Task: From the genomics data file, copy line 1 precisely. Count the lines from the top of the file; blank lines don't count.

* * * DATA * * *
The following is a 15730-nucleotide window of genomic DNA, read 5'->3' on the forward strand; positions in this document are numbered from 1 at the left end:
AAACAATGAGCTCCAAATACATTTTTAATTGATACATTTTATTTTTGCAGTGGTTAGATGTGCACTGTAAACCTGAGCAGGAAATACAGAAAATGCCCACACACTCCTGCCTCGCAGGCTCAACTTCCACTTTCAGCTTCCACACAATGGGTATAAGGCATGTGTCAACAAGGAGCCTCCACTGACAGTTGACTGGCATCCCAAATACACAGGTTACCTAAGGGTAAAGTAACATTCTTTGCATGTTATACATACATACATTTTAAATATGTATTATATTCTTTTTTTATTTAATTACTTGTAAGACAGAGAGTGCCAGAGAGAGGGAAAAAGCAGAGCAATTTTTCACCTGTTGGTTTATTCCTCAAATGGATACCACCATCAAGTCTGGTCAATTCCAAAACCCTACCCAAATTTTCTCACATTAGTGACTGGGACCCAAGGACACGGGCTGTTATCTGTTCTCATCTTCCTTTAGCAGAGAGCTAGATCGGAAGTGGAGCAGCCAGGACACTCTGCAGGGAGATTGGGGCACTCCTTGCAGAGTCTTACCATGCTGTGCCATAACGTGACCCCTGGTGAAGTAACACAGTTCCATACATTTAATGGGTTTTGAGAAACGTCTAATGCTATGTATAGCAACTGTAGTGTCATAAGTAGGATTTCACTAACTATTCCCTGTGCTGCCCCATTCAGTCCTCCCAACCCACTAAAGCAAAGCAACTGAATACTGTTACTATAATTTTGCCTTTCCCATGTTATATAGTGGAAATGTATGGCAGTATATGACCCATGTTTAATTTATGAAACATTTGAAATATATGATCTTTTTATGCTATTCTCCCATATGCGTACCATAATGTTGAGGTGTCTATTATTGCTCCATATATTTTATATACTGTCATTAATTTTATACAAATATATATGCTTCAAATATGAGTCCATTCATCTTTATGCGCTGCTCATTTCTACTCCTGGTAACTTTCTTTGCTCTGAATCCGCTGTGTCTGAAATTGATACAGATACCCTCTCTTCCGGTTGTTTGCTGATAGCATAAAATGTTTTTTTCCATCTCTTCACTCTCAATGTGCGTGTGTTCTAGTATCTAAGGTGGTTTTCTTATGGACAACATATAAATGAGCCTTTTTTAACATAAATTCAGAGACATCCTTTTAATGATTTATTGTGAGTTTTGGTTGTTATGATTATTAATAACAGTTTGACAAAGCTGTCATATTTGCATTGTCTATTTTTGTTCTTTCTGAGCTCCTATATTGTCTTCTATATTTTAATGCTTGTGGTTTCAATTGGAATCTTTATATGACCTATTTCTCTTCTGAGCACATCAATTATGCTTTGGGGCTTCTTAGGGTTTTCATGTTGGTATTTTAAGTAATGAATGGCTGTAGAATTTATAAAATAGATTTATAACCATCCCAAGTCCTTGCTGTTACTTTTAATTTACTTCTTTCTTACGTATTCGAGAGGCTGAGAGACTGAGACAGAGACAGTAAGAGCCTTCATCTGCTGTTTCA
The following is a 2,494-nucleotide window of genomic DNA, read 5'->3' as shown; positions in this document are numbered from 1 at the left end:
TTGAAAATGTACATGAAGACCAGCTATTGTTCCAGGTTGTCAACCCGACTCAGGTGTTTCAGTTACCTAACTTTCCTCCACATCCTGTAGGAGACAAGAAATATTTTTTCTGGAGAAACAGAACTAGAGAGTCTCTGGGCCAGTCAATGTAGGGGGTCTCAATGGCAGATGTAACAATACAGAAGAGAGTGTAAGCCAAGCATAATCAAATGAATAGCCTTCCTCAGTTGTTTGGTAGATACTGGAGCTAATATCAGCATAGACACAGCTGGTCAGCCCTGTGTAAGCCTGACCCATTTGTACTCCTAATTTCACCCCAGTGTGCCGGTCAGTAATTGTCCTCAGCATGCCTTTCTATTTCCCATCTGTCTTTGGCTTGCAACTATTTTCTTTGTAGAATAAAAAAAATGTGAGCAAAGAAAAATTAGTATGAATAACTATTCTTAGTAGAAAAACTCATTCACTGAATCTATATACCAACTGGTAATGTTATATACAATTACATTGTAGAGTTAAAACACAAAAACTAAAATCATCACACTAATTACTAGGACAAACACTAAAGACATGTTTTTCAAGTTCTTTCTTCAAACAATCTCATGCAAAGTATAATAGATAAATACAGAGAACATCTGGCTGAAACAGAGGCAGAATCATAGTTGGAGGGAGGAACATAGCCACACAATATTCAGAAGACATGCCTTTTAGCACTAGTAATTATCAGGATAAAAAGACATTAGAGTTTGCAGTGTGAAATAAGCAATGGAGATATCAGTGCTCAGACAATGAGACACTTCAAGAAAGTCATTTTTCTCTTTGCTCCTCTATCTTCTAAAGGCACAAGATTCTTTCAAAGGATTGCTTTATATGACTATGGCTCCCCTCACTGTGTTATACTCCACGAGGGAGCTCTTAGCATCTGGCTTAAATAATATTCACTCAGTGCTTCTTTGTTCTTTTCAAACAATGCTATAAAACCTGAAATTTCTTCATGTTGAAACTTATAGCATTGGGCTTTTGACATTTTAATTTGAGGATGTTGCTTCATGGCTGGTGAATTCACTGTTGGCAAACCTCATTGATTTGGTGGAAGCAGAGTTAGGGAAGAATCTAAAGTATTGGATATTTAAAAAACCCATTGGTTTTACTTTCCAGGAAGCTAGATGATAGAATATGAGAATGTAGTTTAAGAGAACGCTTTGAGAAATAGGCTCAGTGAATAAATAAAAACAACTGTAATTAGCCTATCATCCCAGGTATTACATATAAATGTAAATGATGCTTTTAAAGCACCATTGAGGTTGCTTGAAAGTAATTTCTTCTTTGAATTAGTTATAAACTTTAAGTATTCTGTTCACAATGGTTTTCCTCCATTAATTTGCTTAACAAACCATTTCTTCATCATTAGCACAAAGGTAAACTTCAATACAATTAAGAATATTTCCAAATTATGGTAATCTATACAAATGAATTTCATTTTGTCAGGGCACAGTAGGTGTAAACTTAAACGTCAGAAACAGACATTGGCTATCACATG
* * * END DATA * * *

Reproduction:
The following is a 15730-nucleotide window of genomic DNA, read 5'->3' on the forward strand; positions in this document are numbered from 1 at the left end: